"They are out of their element and are frightened," said Parker, a Salt Lake City attorney who has represented the FLDS church for more than a decade. "There is a big concern about not being able to have their voices heard."
Among the dozens of attorneys who showed up for the hearing, which is required within 14 days of the state's decision to place the children into temporary custody, were lawyers who said they represented the children and their mothers and fathers. Attorneys for the FLDS Church also attended the three-hour hearing.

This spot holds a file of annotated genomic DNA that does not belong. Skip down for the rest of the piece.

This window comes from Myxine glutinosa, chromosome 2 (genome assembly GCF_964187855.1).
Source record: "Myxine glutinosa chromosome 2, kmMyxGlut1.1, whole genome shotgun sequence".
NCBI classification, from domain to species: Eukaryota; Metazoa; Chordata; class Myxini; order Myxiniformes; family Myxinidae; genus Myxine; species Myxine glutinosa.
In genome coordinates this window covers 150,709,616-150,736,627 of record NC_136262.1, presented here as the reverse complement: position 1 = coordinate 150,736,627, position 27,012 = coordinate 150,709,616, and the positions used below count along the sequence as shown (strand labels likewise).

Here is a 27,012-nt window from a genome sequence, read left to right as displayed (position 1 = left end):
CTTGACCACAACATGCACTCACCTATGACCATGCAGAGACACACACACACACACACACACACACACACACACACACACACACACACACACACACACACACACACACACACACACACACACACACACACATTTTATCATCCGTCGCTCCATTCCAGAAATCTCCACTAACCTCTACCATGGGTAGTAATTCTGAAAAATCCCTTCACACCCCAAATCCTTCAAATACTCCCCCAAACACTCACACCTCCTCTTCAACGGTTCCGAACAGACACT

An attorney for the Texas Department of Family and Protective Services said the state wants to hold one hearing for all 416 children rounded up at the YFZ Ranch. Determining which child belongs to which mother has been a logistical nightmare for child welfare workers and others trying to determine the parentage of each child, the attorney said.Attorneys expressed a significant amount of frustration over the logistical challenge facing them and voiced concern over not being able to speak individually by telephone with their clients.
Contributing: Lisa Riley Roche E-mail: firstname.lastname@example.org
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